Collier believes that nature allows us to recreate ourselves, and should be local to everyone due to the incredibly rich experience it can offer. A therapy room without walls; full immersion in nature. It can comfort us safely, and should be accessible to all.
Finally was Andrew Merritt, a designer whose approach to WILD was a social solution, primarily focused on collaboration. Merritt’s mission statement was rooted in experimentation. A few of his recent projects revolved around the idea that even traditional community businesses such as street food markets can incorporate a closed urban agriculture and their own closed-circuit ecosystems within market stalls, burger vans, or small pop-up shops.
Possibilities range from growing their own plant life and raising their own chickens to even farming their own fish on site. By presenting these innovations through public events or festivals and inviting business, Merritt hopes to effectively raise awareness and hopefully slowly affect how these local city enterprises could use these natural processes in their traditional business practices.
After the first round of presentations, the evening was broken up by a performative interlude from Silva+Sajovic. Their poetic performance piece Eating the Bones was presented within the Five Hundred Flowers and the Mother Plant exhibition. Artists Corinne Silva and Eva Sajovic use performance art to help reshape the public regarding the nature that exists within urban environments.
Finally, closing the evening was the Future Feral Debate chaired by Ralph Underhill of the Public Interest Research Centre. Where the first half of the evening was more of an aspirational presentation about how we can learn to live with nature in new and innovative ways in the future, the debate was more grounded in the present day. It looked into how our existing green spaces should be perceived and managed by the public.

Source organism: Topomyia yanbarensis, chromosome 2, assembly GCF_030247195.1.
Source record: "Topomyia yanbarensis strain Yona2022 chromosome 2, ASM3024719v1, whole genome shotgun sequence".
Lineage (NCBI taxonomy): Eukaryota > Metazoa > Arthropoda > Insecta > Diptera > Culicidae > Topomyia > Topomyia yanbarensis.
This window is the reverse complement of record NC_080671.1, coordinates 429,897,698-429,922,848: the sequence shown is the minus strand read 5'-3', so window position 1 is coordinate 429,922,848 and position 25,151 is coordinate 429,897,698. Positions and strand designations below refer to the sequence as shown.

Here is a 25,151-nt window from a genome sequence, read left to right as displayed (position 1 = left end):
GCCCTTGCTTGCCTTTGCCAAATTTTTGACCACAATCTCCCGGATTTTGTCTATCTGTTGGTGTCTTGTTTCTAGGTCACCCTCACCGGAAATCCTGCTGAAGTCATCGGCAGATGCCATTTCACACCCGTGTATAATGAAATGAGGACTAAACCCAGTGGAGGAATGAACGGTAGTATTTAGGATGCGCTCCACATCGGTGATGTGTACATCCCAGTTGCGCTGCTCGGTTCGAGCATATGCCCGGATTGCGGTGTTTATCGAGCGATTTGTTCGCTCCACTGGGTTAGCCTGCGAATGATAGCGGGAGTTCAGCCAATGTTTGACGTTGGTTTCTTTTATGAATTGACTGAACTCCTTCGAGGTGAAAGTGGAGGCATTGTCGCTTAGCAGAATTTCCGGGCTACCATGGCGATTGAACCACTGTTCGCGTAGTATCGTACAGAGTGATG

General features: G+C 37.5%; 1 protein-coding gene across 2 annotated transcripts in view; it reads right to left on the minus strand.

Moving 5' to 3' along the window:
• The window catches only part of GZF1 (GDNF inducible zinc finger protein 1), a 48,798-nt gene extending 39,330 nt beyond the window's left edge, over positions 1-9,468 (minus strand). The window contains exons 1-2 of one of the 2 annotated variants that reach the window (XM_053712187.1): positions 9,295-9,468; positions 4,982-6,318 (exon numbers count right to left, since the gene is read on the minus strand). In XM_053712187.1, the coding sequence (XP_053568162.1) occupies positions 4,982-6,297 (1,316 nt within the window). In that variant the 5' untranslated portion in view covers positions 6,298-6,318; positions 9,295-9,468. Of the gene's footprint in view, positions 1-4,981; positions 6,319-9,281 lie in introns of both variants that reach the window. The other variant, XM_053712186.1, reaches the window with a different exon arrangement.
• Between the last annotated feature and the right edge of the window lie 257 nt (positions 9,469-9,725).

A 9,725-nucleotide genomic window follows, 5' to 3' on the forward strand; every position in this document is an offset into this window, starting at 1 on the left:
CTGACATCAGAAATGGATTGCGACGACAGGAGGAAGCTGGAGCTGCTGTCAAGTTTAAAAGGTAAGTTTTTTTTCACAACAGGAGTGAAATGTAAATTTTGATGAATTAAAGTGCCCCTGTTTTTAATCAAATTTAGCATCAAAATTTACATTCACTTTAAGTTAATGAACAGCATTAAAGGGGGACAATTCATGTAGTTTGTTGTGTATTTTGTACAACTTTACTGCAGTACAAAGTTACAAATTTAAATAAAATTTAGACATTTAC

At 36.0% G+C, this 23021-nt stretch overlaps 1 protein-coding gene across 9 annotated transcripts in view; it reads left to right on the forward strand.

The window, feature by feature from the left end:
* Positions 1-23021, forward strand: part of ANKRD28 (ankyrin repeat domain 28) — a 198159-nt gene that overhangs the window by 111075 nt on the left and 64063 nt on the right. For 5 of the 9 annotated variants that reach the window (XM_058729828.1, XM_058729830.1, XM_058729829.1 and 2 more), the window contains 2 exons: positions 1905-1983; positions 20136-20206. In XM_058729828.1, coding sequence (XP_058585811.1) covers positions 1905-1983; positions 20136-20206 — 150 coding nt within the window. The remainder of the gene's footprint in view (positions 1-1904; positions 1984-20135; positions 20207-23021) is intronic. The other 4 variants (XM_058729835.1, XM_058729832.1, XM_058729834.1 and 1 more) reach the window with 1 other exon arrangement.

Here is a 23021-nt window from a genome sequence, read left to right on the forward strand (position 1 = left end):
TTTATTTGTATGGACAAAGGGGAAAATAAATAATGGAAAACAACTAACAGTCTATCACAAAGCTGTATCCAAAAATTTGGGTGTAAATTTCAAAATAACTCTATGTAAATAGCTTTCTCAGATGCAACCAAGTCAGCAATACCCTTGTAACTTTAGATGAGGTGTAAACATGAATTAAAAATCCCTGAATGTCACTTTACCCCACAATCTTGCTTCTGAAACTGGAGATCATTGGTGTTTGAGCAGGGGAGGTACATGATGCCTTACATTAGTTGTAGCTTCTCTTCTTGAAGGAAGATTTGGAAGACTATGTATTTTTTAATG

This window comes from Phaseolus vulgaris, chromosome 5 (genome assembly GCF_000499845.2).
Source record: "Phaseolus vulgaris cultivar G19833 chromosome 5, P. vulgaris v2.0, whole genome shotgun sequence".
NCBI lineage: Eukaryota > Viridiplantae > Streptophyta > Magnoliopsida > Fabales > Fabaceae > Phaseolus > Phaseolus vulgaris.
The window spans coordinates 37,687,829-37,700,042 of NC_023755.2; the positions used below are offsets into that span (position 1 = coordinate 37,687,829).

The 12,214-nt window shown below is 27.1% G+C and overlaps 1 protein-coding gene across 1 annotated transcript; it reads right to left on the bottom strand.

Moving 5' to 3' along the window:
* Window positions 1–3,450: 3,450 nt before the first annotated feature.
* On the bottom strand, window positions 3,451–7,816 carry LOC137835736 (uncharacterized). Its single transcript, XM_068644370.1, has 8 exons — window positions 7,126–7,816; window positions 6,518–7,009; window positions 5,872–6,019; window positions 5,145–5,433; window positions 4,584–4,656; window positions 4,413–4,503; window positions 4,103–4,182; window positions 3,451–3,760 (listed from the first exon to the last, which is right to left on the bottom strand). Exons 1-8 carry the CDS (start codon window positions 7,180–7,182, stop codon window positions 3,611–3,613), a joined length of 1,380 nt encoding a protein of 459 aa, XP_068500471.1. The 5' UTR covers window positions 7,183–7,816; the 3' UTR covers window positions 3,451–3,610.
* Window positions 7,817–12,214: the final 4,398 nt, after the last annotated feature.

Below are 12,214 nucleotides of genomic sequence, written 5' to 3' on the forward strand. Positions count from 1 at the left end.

The guests involved in the debate included Siân Berry, Green Party Candidate for London Mayor 2016, Carlo Laurenzi OBE of Rewilding Britain, design scientist and futurist Melissa Sterry of the Bionic City, guerrilla geographer Daniel Raven-Ellison of the Greater London National Park City initiative, and finally landscape architect Johanna Gibbons of J & L Gibbons.
The suggestions and overall sentiment of the debate, after a passionate discussion with the audience and among the panellists, resulted in a few suggestions for us all to try and make happen: deliberate planning with more emphasis on community ownership of developments involving natural public space; using creative innovations to raise social awareness of our natural public spaces; and redefining our parks altogether in order to get people engaged with them – possibly leaving parks open at night, conserving rather than preserving them by removing fences around their perimeter, and simply teaching people how to make best use of them.
By the end of the night, I don’t think anybody who attended could look at a patch of grass in the same way again. Hopefully you’ve gained a little insight into the issues and innovations raised by leading experts in the field, and perhaps you can help LCC and the local community to reclaim ownership of our own local wild spaces.
Words by Tari Eguruze